I much prefer the idea that they call lightning down from the sky than they shoot it at you--I figure: they're around, so lightning just happens. I also think the levitating is a dumb out-of-scale afterthought. Despite being probably the closest thing to a god in the Monster Manual, they're surprisingly short-21 feet. So are the other giants and the titan, if you're used to Godzilla movies.
These things aren't built on a modern architectural scale, they're more Rancor or King Kong-ish. They can Harryhausen on over to you and have a conversation, rather than a Magatron-talking-to-Unicron godlike-monologue-altering-weather-patterns-type situation.
In general, I am ok with old-school D&D art, but, man, If I was a gnoll I'd sue early D&D for character defamation. The old gnoll pictures are laughable. It was only when they started making them really look like hyenas that I realized they were actually not dumb but perfect. They giggle and hunch and chew upon you.
Excellent evil humanoid. They'd stalk Bugbears in packs and eat them for breakfast.
Why isn't there a blog called Bugbears for Breakfast?
Do I have to? Our Thai food just got here and Mandy's got that episode of Top Gear where they go to the North Pole on.
Look at that, I didn't even realize this was in here. A giant goat--look at that... "5'+ foot tall at shoulder". Ok, that's a big goat.
Goats can be alright--Thor's goats were named Toothgnasher and Toothgrinder. If you were a Viking you could meet some kid at school and his name would be like Toothgrinder and you'd be like "What's up with that kid named Toothgrinder?" and people would be all "Oh, you know, his parents are real religious."
It's a wonderful word--Goblin.
A Goblin Wind. A Goblin Planet. An Empire of Goblins.
The band that supplies the music for many of Dario Argento's horror movies--which are always more about panic than they are about fear or gore--is called "Goblin". They are perfect for the movies and perfect for the name--shrill, piercing, relentless, weird.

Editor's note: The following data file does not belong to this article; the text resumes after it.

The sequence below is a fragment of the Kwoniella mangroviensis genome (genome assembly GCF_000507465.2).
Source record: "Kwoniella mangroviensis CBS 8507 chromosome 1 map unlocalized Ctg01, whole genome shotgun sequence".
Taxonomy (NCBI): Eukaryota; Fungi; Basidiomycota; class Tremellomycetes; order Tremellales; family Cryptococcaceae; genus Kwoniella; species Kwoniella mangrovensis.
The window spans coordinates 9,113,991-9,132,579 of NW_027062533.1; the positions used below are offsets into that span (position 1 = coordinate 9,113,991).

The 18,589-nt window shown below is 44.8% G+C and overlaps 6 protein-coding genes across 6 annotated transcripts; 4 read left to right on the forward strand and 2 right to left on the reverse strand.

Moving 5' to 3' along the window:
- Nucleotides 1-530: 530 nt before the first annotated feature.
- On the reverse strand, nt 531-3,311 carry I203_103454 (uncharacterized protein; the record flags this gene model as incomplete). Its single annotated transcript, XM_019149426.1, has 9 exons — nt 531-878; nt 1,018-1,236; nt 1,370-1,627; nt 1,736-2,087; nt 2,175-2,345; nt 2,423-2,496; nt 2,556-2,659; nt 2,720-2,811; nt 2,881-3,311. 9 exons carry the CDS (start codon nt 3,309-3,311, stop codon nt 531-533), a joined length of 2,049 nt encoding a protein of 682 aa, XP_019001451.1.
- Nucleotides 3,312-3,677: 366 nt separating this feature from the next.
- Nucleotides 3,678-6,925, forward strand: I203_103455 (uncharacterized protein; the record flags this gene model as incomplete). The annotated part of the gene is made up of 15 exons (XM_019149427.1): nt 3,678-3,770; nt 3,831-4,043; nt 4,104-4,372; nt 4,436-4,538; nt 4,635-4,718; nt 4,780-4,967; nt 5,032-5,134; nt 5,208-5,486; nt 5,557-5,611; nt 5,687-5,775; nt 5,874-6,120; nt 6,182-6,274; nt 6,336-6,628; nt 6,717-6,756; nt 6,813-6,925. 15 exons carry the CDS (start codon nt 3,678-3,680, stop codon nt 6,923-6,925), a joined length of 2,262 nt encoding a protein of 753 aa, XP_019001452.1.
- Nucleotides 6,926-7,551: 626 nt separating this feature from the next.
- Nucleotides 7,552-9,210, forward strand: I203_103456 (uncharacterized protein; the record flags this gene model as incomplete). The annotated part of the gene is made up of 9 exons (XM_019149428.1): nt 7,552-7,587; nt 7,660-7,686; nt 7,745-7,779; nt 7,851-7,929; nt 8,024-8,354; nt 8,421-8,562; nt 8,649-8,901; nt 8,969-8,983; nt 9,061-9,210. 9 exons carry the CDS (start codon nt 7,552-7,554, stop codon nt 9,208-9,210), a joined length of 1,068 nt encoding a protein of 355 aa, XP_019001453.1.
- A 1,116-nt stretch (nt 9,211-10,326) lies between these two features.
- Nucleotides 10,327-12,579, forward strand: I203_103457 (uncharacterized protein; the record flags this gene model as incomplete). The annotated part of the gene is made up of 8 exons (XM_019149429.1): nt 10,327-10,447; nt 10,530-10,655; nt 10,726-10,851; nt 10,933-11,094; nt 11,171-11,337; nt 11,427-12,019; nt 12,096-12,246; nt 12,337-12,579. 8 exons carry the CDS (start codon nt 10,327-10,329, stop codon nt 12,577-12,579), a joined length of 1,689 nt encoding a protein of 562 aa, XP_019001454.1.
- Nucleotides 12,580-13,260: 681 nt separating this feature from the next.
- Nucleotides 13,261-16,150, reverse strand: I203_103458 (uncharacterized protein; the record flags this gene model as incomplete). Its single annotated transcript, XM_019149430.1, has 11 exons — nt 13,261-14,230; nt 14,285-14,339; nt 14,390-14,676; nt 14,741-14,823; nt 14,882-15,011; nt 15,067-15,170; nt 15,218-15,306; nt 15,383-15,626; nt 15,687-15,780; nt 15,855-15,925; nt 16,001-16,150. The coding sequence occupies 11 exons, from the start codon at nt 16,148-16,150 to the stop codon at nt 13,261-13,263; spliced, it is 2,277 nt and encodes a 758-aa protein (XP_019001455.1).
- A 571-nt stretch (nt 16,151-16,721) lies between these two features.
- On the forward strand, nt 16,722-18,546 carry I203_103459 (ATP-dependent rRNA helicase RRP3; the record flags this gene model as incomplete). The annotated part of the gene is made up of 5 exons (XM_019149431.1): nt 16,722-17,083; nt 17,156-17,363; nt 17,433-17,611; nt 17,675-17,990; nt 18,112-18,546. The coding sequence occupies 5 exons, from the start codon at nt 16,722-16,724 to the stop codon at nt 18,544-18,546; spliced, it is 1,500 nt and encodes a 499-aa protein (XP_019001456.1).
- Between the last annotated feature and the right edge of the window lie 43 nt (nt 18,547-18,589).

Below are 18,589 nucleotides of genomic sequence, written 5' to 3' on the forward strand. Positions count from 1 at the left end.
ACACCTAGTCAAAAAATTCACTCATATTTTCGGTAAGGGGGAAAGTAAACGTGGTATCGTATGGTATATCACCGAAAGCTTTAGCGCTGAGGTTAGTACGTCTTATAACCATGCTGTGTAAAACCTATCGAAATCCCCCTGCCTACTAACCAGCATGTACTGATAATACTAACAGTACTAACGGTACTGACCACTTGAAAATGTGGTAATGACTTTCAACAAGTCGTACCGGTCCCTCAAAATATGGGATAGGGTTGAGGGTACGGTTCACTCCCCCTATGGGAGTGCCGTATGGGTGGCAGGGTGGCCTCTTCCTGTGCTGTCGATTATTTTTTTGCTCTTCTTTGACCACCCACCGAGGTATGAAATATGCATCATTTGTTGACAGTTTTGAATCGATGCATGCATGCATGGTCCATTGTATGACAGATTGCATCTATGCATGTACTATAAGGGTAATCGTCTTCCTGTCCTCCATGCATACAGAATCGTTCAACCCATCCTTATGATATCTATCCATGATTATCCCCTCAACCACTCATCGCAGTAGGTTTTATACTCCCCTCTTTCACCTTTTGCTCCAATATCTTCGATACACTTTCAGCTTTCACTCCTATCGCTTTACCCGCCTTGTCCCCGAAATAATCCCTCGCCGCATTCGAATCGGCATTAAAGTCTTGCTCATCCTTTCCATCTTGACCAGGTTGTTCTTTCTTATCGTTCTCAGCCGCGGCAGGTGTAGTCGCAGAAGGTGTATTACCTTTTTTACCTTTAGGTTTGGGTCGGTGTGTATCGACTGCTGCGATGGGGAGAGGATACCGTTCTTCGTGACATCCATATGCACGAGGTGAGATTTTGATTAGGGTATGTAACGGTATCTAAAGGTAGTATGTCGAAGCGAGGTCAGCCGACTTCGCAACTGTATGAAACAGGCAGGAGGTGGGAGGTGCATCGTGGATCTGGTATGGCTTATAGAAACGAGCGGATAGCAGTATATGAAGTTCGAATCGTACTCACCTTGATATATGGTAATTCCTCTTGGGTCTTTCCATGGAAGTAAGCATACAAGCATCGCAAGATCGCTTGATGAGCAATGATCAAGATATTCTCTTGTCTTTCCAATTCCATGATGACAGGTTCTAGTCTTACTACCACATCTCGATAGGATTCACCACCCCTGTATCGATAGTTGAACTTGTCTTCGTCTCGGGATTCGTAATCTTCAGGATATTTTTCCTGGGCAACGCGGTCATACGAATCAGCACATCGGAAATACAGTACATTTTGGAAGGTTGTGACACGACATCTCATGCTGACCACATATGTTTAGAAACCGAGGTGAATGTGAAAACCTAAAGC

Noisms makes some excellent points about goblins here.
What is it, exactly about goblins? Evil glee. Mischief beyond mere mischief. Like the worst children. Children without the redeeming vulnerability and sentimentality of children. The Lord-of-the-Flies butterfly-stomping callow consciencelessness of children taken to its extreme.
The Monster Manual goblin doesn't just look hapless, he looks too old.
The golems are really three completely different monsters, at least in terms of the feel of them:
The original golem. I think the clay golem is a monster waiting for an illustrator. I've never seen a good clay golem picture( they always seem too oafish or too spry), but I can imagine the basic outlines--it would need to have tremendously dead eyes, a long, humorless, sagging mouth, silently moaning the same moan forever, a huge but unthinking head, hunching limbs barely differentiated from the body, and yet it would still have to seem implacable and murderous. It's hollowness would need to be countered by its inevitability--the way a slow crawling slug seems to not to need to move fast or to think--since it will get you in the end anyway.
Until that picture gets made, and made convinicingly, I won't be able to use a clay golem.
A thought: perhaps I'll be forced to. I am trying to picture Mandy saying "I wanna make a golem". I can see it. Justine would definitely do it if it occurred to her. Hmmmm...
The Frankenstein's monster. I personally would go for a post-Clive Barker/Tim Burton version gorily stitched together from mismatched parts. And probably have some animal golems, too. Cheap but effective. And it's fun to make the hopeless, plodding, dragging noises.
Iron and Stone Golems
The living statues. Obviously an excellent all-around monster for pretty much everybody but I like them in particular because I can dig up photos of old sculptures I like and go "and it looks, like, THIS...."
The only problem for the DM is casually throwing in enough descriptions of non-living statues (and non puzzle-statues, and non-trap statues, and non-important-NPC-just-medusafied statues) that the party doesn't just go around avoiding statues (or fucking with them) on general principle. Ever had that problem?
What do you do with this thing? A metal bull with poison breath named after the creature that D&D calls "a medusa".
First, change the name. Second, I think, is look up the (possibly apocryphal) Bull of Heliogabulus. This is a torture device shaped like hollow bull, into which the victim is placed. The bull is then heated, and bad things occur.